The current COVID-19 pandemic has shifted the way students learn, as many students around the world are engaging in hybrid models of instruction, a combination of classroom and at home (virtual) learning. We understand that this does play a vital role in how students participate in GLOBE data collection and student research.
With all this said, beginning in September 2020, Year 3 of the Trees Around the GLOBE Student Research Campaign will commence. With participants from over fifty countries, the campaign includes students, educators, citizen scientists, subject matter experts, and scientists from six continents. The campaign focuses on tree height, with a close relationship with land cover, greenings, and carbon cycle. For the last two years, there have been tens of thousands of campaign-related measurements and observations entered into the GLOBE database for the use of student and professional researchers.
As you know, one of the major focuses for this campaign is to have students take tree height, land cover, greenings, and carbon cycle and use this data to develop research projects that focus on the environment in their local areas in order to understand the larger picture of how our planet is changing over time.
The Trees Around the GLOBE Student Research Campaign will focus on a Thematic Overarching Research Question (TORQ): Why are or why aren't there trees in my local environment? This question will be at the center of the student research, all of which can be directed to the GLOBE International Virtual Science Symposium (IVSS).
The campaign website has gone through a restructuring and we would like to point out the major sections of the newly improved webpages:
Trees Around the GLOBE Student Research Campaign Landing Page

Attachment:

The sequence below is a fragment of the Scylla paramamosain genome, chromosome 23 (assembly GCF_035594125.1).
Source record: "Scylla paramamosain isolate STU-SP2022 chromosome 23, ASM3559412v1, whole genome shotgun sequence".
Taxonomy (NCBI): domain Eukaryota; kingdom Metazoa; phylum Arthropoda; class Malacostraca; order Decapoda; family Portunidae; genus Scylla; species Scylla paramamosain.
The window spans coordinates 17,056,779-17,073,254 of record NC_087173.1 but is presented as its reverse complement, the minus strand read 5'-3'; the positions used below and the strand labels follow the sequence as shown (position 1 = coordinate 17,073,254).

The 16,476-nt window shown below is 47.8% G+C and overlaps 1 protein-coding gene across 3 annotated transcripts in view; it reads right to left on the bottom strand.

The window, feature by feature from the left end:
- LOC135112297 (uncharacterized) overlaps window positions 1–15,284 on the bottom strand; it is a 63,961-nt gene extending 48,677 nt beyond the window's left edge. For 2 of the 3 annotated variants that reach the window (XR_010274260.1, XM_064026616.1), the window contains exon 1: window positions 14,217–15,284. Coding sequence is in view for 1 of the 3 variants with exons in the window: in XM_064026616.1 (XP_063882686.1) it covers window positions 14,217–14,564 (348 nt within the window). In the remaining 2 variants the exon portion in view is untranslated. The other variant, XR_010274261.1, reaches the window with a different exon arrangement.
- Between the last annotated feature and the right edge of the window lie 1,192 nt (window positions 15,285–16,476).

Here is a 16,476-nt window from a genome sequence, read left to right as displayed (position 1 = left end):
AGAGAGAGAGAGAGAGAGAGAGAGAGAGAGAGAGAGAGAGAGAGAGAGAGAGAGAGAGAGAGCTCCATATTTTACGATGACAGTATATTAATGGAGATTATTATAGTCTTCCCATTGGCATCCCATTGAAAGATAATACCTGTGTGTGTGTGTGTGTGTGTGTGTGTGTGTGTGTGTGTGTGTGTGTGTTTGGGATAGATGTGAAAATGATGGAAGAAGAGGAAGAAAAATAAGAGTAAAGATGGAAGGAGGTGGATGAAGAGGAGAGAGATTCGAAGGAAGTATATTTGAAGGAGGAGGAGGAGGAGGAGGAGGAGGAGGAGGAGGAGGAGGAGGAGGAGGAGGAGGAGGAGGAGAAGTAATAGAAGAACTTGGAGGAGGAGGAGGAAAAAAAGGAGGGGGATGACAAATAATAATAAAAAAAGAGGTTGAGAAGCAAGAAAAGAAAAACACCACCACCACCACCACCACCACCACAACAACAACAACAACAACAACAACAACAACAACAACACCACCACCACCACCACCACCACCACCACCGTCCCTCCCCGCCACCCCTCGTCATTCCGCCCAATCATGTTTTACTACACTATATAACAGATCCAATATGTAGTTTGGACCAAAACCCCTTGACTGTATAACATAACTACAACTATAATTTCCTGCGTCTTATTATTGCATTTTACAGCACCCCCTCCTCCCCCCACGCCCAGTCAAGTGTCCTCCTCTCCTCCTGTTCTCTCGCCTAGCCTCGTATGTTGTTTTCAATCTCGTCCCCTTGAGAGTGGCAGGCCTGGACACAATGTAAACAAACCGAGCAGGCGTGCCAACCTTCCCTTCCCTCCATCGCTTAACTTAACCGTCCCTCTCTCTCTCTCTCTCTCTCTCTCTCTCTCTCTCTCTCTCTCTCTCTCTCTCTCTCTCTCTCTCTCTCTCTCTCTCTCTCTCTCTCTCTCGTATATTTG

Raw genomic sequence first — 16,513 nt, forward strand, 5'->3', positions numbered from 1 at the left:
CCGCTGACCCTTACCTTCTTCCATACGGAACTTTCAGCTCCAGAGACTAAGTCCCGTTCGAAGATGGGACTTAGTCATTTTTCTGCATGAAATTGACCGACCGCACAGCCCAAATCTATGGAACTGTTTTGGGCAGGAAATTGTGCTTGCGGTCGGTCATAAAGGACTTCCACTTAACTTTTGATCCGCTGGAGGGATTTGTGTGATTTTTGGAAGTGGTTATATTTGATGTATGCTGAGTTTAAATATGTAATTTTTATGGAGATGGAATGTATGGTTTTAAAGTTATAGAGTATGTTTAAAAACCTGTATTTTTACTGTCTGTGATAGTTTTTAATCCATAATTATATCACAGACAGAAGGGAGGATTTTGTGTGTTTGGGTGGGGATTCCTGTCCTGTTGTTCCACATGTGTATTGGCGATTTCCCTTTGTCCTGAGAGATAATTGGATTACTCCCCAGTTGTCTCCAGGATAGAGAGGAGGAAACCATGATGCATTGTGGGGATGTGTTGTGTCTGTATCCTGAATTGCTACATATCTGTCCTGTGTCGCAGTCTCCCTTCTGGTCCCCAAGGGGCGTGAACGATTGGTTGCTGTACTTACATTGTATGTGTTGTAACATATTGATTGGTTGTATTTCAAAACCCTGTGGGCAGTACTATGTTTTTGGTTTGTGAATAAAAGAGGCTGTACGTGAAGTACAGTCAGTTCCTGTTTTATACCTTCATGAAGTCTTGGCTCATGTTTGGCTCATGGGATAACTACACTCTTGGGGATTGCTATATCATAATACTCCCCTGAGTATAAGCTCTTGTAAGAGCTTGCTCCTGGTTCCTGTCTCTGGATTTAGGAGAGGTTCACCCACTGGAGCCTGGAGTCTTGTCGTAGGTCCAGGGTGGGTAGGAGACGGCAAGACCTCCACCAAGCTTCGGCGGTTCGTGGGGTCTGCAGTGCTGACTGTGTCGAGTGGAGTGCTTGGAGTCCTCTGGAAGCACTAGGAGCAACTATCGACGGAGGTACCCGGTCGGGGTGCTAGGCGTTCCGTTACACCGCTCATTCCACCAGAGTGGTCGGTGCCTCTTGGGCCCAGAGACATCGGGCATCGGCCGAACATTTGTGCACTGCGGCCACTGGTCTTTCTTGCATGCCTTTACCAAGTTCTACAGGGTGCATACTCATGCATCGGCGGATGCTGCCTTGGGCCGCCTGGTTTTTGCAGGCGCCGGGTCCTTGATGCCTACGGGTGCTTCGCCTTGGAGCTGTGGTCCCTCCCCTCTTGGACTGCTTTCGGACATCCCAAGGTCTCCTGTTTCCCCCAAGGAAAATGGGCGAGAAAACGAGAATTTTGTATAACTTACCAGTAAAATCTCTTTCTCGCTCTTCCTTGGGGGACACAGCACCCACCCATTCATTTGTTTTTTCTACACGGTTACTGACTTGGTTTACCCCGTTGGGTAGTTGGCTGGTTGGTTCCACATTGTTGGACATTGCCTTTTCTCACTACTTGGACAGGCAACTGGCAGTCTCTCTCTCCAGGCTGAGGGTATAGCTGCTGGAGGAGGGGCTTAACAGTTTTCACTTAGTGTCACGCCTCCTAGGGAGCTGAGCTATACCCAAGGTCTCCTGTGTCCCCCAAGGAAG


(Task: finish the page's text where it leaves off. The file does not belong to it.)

Learn some basics about the campaign, how to join, and check out the new Year 3 Scaffold Structure
Start Taking Measurements
Learn about the major campaign protocols and how to do them.
Learn about the new multi-campaign collaboration efforts with the European Phenology Campaign, Mission Mosquito, and the Urban Heat Island Effect – Surface Temperature Field Campaign.
Getting Started with Your Student Research and Accessing GLOBE Protocol Data
Learn more about the Thematic Overarching Research Question and how you can help answer this question by using the Exploratory Research Questions as a guide to help answer the TORQ.
Learn about how to access the GLOBE protocol data on the GLOBE Visualization System through several “How-To” videos and how to access the data via the GLOBE Advanced Data Access Tool.
Learn about the campaign’s associated NASA Missions and campaigns
Activities, Resources, Online Tools, Blogs, and Discussion
Learn about some new hands-on activities, resources, and complementary videos that will assist in understanding the real-world science of the GLOBE data collected and observed.
Learn about some of the most important online tools that you can use to compare GLOBE data, create data maps, visualize satellite, and enable data collection.
Learn about current campaign information with campaign blogs.
Be part of the Trees Around the GLOBE Student Research Campaign Discussion Forum.
Our first Year 3 webinar is happening soon: Tuesday, September 15, 2020 @ 2:00pm EDT (6:00pm UTC): Kicking Off Year 3 With Tree Height Research Using Satellites and Ground-Based Instruments: The importance of tree and vegetation research to help us understand our changing planet. Join us for the Trees Around the GLOBE Student Research Campaign with the first of our featured science talks for Year 3 of the campaign. Dr. Nancy Glenn, a researcher from Boise State University, the University of New South Wales and an ICESat-2 Mission Early Adopter will discuss her research with trees and tree canopy height, reinforcing the importance of research for students, and why tree height and land cover are important to helping us understand our planet. Dr. Glenn will also discuss the use of satellite data from ICESat-2 and Landsat, showcasing how this satellite data can be used in research.
On behalf of our campaign team, Peder Nelson, Dorian Janney, Peter Falcon, Dr. Christopher Shuman, and myself, we hope you will continue to be part of the Trees Around the GLOBE Student Research Campaign. Please stay safe and healthy and remember to adhere to all local and national rules and regulations.